Plans to send an interplanetary pedalo to Saturn’s largest moon Titan have been unveiled by scientists.
The robot craft would land in one of the moon’s lakes and sail around propelled by paddles.
Other versions of the probe are fitted with screws or wheels.
Titan is the nearest thing the Solar System has to Pandora, the Earth-like moon featured in the film Avatar.
Like Earth it has a thick atmosphere and large bodies of liquid on its surface – only Titan’s chilly seas consist of lighter fluid chemicals instead of water.
The hydrocarbon lakes, seas and rivers cover much of the moon’s northern hemisphere.
Their existence was confirmed by the European Space Agency’s Huygens lander which visited Titan as part of the Cassini mission in 2005.
Huygens landed on solid ground but was designed to float for short periods.
The new plans, presented at the European Planetary Science Congress in Madrid, envisage dropping a boat-like probe in the middle of Ligeia Mare, the largest lake near Titan’s north pole.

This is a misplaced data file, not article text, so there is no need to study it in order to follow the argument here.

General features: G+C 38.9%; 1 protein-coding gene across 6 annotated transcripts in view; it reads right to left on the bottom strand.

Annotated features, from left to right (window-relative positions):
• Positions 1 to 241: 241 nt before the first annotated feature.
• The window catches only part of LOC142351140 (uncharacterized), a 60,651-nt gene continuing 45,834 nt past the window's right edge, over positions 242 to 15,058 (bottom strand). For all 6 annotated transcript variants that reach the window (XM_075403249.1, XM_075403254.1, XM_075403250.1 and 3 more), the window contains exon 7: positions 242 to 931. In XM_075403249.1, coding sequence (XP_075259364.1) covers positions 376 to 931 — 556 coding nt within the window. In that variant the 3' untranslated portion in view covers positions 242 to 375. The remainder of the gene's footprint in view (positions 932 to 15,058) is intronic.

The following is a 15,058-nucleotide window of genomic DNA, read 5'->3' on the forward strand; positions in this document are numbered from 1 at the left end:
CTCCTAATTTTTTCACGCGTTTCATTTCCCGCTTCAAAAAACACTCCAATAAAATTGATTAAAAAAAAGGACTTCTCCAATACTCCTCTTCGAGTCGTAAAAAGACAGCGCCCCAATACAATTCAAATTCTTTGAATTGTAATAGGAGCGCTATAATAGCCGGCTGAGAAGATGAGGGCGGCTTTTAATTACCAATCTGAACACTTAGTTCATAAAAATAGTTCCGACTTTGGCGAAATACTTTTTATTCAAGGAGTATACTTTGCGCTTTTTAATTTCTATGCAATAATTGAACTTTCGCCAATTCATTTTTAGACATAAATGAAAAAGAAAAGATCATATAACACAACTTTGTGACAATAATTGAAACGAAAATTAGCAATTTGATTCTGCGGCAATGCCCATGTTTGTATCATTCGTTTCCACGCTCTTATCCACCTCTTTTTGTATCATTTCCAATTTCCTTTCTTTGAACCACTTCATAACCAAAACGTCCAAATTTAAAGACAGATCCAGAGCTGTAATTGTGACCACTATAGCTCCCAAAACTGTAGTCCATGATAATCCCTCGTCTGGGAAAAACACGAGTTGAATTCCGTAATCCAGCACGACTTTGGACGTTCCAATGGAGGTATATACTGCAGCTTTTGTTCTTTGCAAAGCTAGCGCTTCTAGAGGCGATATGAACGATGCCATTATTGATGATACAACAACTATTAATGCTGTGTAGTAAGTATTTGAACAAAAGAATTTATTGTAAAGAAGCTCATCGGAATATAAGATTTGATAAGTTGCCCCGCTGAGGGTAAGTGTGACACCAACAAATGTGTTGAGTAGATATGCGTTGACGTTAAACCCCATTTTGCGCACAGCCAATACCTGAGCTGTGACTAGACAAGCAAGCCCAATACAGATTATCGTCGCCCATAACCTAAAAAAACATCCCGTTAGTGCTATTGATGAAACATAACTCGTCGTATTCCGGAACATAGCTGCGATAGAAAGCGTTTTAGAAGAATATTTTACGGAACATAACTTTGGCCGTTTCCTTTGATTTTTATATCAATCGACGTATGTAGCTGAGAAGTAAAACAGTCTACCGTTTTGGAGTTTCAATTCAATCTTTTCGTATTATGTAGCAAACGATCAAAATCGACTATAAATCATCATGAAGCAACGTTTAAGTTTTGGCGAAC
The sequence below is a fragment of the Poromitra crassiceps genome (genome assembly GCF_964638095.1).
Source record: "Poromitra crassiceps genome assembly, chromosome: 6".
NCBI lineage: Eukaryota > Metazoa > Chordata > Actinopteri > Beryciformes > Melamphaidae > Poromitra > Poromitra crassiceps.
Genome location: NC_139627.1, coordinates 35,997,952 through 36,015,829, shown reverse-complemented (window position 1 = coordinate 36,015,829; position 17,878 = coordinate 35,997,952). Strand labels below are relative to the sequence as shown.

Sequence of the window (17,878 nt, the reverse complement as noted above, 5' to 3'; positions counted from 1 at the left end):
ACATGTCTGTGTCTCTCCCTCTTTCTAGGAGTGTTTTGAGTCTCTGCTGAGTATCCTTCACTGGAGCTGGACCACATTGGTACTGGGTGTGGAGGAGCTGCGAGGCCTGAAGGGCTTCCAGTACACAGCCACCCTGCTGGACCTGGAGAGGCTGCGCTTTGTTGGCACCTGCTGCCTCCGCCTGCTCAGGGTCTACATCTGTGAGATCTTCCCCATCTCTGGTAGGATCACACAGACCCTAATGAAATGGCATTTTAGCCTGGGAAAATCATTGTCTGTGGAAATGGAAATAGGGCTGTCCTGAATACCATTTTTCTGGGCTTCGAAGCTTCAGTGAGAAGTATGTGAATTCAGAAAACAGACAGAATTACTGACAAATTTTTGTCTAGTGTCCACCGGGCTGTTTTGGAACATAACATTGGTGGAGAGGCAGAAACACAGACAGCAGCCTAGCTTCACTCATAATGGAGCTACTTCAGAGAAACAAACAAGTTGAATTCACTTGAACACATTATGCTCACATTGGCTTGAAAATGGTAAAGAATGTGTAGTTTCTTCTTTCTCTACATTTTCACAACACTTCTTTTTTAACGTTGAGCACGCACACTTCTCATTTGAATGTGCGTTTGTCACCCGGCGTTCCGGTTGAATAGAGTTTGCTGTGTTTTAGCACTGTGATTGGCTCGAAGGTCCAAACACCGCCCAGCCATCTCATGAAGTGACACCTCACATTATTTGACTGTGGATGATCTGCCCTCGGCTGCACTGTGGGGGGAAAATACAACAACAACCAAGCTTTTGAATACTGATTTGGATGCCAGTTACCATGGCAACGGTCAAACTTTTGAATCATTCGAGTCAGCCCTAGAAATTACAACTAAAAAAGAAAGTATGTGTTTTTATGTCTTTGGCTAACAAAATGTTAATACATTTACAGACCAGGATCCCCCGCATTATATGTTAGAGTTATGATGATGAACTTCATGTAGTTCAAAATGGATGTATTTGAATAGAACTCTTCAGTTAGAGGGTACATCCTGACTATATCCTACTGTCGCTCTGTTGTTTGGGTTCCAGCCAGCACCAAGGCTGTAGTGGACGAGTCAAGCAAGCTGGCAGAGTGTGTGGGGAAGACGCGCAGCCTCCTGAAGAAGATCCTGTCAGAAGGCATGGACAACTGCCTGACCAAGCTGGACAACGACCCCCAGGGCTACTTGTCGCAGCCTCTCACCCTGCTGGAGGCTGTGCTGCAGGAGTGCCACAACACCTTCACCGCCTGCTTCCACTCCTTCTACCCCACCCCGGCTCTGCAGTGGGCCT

The craft would then set sail for the coast, taking scientific measurements on the way.
Amateur beekeeper Mark Hohn first noticed the dead bees in front of his shop after returning from vacation in early September.
“When I first saw it, I just assumed it was natural,” he said. “I found them right in the flight path of my hives.”
Because Hohn keeps nearly 300,000 bees and only a couple dozen had died, he didn’t think anything unusual was going. But then he saw bees acting strange, as if they were drunk. He shot some video of the bees, bagged some of the dead ones and contacted the experts.
Soon, biologists at Washington State University and San Francisco State University found out that he had the first recorded case of Zombie bees in Washington. The bees aren’t a threat to humans, but they do pose a threat to the honey bee population, which has already been hit hard by various environmental factors and other sicknesses.
Via: Huffington Post
“I’m firmly convinced there’s an agency, and there is an effort to suppress,” Halt told an audience of 200 people Saturday night at the Smithsonian-affiliated National Atomic Testing Museum.